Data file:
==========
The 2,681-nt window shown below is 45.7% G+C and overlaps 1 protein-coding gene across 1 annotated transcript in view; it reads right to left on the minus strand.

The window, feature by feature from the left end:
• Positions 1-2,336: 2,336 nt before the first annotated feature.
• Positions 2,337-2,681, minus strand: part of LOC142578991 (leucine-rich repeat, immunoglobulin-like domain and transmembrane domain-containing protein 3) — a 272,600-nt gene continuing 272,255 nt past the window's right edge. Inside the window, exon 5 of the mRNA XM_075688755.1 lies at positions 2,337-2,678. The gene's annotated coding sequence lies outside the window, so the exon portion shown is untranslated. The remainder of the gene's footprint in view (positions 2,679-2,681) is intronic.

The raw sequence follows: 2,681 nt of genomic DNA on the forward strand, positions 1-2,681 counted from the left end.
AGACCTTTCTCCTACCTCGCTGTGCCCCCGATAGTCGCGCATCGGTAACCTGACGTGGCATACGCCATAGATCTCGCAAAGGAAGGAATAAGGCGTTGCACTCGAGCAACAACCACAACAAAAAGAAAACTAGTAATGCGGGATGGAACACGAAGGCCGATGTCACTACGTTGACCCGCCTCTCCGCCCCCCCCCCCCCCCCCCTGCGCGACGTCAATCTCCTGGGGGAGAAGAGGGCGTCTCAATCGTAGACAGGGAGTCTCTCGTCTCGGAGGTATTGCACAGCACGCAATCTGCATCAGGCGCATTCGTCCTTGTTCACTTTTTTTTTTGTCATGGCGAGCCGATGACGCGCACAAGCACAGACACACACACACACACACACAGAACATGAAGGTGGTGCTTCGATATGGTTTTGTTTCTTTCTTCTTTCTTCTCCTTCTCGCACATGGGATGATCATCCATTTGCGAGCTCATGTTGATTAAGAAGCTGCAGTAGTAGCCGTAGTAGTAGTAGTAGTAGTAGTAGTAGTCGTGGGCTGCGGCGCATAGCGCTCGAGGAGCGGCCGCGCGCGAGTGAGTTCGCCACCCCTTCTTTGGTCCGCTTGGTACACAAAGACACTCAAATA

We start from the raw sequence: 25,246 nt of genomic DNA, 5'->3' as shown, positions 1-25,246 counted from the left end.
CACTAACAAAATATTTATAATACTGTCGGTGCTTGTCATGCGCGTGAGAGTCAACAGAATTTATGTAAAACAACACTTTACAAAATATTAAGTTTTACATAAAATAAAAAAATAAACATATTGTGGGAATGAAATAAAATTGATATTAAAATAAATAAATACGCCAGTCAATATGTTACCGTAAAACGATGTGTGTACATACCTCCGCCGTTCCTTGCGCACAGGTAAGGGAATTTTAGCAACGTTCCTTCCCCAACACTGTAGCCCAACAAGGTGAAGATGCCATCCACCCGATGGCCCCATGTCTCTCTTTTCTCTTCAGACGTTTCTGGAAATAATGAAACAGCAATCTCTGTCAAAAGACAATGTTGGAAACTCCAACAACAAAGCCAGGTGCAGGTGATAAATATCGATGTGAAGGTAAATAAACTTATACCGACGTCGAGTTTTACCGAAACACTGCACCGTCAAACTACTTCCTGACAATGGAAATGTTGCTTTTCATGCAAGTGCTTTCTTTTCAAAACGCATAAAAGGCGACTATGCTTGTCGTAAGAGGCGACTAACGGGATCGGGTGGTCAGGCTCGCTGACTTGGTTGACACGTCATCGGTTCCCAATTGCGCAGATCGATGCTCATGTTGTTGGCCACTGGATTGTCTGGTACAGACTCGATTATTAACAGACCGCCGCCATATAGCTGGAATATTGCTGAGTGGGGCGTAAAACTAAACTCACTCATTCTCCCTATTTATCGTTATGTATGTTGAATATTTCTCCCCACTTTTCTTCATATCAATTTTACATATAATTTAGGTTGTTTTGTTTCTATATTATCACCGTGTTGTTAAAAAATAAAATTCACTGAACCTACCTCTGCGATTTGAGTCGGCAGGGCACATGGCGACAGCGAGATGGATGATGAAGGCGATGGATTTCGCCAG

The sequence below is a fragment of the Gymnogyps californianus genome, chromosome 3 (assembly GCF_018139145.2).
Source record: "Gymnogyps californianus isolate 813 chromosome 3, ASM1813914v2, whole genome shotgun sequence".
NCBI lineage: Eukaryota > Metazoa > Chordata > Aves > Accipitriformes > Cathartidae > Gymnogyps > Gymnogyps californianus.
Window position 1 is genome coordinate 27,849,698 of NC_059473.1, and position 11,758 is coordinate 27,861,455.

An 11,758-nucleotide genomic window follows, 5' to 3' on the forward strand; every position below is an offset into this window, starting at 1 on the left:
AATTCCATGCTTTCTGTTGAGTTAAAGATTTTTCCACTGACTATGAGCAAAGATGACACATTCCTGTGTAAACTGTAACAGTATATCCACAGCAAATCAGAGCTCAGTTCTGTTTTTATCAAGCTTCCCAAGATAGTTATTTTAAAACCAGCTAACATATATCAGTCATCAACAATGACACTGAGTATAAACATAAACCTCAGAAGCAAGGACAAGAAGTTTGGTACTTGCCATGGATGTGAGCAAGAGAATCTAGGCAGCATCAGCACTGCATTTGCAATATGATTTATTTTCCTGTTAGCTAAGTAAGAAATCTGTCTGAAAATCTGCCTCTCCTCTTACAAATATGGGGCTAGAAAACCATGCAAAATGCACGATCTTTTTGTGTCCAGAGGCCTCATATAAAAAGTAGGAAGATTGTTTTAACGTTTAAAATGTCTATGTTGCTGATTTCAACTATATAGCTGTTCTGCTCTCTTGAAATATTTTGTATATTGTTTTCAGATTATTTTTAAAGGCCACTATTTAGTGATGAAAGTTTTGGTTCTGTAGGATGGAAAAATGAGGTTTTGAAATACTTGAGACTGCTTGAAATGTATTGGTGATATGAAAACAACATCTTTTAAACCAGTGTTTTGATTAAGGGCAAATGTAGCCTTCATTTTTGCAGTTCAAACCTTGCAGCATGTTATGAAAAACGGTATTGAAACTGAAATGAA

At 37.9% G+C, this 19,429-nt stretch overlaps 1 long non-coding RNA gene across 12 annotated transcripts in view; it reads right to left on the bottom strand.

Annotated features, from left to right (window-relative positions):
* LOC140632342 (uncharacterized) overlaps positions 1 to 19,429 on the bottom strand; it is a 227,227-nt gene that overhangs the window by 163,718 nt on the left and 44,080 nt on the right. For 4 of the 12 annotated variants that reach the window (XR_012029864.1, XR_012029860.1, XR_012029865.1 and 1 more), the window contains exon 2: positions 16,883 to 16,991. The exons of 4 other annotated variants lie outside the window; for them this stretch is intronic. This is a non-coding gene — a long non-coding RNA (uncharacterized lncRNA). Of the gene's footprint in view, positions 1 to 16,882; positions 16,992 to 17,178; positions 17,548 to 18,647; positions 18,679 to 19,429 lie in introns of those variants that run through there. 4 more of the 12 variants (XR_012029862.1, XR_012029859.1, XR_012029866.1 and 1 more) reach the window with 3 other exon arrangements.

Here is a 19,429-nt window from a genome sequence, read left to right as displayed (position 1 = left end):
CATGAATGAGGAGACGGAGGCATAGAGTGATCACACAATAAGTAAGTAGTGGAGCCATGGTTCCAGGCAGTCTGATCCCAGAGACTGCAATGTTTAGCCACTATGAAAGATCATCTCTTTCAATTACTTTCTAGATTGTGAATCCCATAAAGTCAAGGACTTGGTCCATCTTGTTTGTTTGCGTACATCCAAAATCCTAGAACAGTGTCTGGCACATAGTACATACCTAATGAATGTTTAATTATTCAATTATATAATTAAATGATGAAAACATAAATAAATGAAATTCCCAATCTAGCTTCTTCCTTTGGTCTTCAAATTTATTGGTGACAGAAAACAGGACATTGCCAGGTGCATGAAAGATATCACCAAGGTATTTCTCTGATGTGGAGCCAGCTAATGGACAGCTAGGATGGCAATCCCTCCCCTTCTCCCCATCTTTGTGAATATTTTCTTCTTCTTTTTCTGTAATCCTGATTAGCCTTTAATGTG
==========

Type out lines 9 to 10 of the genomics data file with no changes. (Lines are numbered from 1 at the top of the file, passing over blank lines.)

The sequence below is a fragment of the Gymnogyps californianus genome, chromosome 3 (assembly GCF_018139145.2).
Source record: "Gymnogyps californianus isolate 813 chromosome 3, ASM1813914v2, whole genome shotgun sequence".